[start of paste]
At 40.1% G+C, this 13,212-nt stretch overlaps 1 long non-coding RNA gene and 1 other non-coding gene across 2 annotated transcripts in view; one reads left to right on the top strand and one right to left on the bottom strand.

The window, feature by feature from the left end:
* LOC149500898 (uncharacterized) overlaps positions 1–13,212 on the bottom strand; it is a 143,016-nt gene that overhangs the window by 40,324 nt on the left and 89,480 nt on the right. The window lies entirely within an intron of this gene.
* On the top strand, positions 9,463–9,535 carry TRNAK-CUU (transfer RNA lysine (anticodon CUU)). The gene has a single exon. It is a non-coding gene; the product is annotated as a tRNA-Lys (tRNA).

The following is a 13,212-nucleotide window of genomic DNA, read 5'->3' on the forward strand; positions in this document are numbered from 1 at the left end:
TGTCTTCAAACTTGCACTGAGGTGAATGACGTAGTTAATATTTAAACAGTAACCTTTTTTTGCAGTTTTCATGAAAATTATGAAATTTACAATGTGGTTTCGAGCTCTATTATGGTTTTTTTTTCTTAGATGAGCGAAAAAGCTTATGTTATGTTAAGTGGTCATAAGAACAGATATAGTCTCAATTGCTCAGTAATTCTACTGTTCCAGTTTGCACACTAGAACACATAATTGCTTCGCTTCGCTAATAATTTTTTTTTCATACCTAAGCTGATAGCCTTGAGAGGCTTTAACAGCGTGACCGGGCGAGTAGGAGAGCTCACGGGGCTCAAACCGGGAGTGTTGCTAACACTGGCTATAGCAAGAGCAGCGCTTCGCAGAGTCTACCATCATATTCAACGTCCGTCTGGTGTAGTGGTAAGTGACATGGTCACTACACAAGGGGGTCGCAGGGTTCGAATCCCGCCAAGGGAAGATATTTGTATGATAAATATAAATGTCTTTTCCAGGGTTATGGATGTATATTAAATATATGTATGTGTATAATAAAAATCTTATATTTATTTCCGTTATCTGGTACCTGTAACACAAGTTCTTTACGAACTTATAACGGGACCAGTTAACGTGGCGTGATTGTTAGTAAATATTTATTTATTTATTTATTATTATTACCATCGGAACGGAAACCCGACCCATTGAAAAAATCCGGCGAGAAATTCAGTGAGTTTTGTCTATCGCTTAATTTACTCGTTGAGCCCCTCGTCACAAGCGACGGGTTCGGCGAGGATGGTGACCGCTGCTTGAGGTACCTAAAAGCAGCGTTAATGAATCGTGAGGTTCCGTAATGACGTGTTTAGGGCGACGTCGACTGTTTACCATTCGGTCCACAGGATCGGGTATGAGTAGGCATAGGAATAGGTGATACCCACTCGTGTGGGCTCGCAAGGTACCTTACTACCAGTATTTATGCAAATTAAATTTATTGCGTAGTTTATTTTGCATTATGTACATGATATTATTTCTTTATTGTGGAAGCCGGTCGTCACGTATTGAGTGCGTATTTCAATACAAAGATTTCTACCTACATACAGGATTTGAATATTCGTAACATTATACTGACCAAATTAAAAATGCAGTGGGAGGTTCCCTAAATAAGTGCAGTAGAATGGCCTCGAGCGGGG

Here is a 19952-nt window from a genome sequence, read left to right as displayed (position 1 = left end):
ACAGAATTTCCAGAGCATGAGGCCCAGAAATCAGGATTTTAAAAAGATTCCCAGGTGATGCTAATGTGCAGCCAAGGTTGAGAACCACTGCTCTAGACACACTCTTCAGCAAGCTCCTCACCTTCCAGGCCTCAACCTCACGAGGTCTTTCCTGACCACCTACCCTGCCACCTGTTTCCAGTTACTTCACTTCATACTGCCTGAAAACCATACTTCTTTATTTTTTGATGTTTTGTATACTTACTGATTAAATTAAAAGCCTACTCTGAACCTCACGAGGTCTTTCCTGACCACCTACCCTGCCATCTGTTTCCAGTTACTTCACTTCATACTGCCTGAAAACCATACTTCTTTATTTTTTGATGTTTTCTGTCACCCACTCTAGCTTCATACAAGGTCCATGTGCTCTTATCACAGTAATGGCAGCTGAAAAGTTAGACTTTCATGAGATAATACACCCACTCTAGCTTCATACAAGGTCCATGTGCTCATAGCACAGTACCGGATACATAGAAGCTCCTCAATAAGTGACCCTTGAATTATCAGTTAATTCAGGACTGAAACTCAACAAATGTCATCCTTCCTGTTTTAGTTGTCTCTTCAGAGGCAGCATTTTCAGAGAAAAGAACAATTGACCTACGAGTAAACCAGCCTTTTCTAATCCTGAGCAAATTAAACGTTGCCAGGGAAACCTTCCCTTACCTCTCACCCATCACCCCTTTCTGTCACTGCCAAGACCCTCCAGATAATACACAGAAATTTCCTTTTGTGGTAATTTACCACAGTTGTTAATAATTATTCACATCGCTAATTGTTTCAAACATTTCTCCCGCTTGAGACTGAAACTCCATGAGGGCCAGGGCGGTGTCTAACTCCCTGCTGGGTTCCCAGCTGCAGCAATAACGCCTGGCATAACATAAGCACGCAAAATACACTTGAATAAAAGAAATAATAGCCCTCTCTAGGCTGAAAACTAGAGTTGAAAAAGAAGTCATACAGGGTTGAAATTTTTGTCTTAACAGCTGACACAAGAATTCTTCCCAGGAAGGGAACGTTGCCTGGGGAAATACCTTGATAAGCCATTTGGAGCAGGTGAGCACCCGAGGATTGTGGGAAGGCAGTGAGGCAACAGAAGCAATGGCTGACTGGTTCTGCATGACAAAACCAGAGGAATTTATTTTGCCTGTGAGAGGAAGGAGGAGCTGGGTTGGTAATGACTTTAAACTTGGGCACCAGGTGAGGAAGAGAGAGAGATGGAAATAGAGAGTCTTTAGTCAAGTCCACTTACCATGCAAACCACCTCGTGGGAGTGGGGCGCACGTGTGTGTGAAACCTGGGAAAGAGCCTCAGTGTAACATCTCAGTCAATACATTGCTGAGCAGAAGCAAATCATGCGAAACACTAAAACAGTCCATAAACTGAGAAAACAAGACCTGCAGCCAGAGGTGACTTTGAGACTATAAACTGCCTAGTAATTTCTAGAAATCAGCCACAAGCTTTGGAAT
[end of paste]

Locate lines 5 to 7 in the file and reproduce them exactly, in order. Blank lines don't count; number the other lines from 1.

The following is a 13,212-nucleotide window of genomic DNA, read 5'->3' on the forward strand; positions in this document are numbered from 1 at the left end:
TGTCTTCAAACTTGCACTGAGGTGAATGACGTAGTTAATATTTAAACAGTAACCTTTTTTTGCAGTTTTCATGAAAATTATGAAATTTACAATGTGGTTTCGAGCTCTATTATGGTTTTTTTTTCTTAGATGAGCGAAAAAGCTTATGTTATGTTAAGTGGTCATAAGAACAGATATAGTCTCAATTGCTCAGTAATTCTACTGTTCCAGTTTGCACACTAGAACACATAATTGCTTCGCTTCGCTAATAATTTTTTTTTCATACCTAAGCTGATAGCCTTGAGAGGCTTTAACAGCGTGACCGGGCGAGTAGGAGAGCTCACGGGGCTCAAACCGGGAGTGTTGCTAACACTGGCTATAGCAAGAGCAGCGCTTCGCAGAGTCTACCATCATATTCAACGTCCGTCTGGTGTAGTGGTAAGTGACATGGTCACTACACAAGGGGGTCGCAGGGTTCGAATCCCGCCAAGGGAAGATATTTGTATGATAAATATAAATGTCTTTTCCAGGGTTATGGATGTATATTAAATATATGTATGTGTATAATAAAAATCTTATATTTATTTCCGTTATCTGGTACCTGTAACACAAGTTCTTTACGAACTTATAACGGGACCAGTTAACGTGGCGTGATTGTTAGTAAATATTTATTTATTTATTTATTATTATTACCATCGGAACGGAAACCCGACCCATTGAAAAAATCCGGCGAGAAATTCAGTGAGTTTTGTCTATCGCTTAATTTACTCGTTGAGCCCCTCGTCACAAGCGACGGGTTCGGCGAGGATGGTGACCGCTGCTTGAGGTACCTAAAAGCAGCGTTAATGAATCGTGAGGTTCCGTAATGACGTGTTTAGGGCGACGTCGACTGTTTACCATTCGGTCCACAGGATCGGGTATGAGTAGGCATAGGAATAGGTGATACCCACTCGTGTGGGCTCGCAAGGTACCTTACTACCAGTATTTATGCAAATTAAATTTATTGCGTAGTTTATTTTGCATTATGTACATGATATTATTTCTTTATTGTGGAAGCCGGTCGTCACGTATTGAGTGCGTATTTCAATACAAAGATTTCTACCTACATACAGGATTTGAATATTCGTAACATTATACTGACCAAATTAAAAATGCAGTGGGAGGTTCCCTAAATAAGTGCAGTAGAATGGCCTCGAGCGGGG

Here is a 19952-nt window from a genome sequence, read left to right as displayed (position 1 = left end):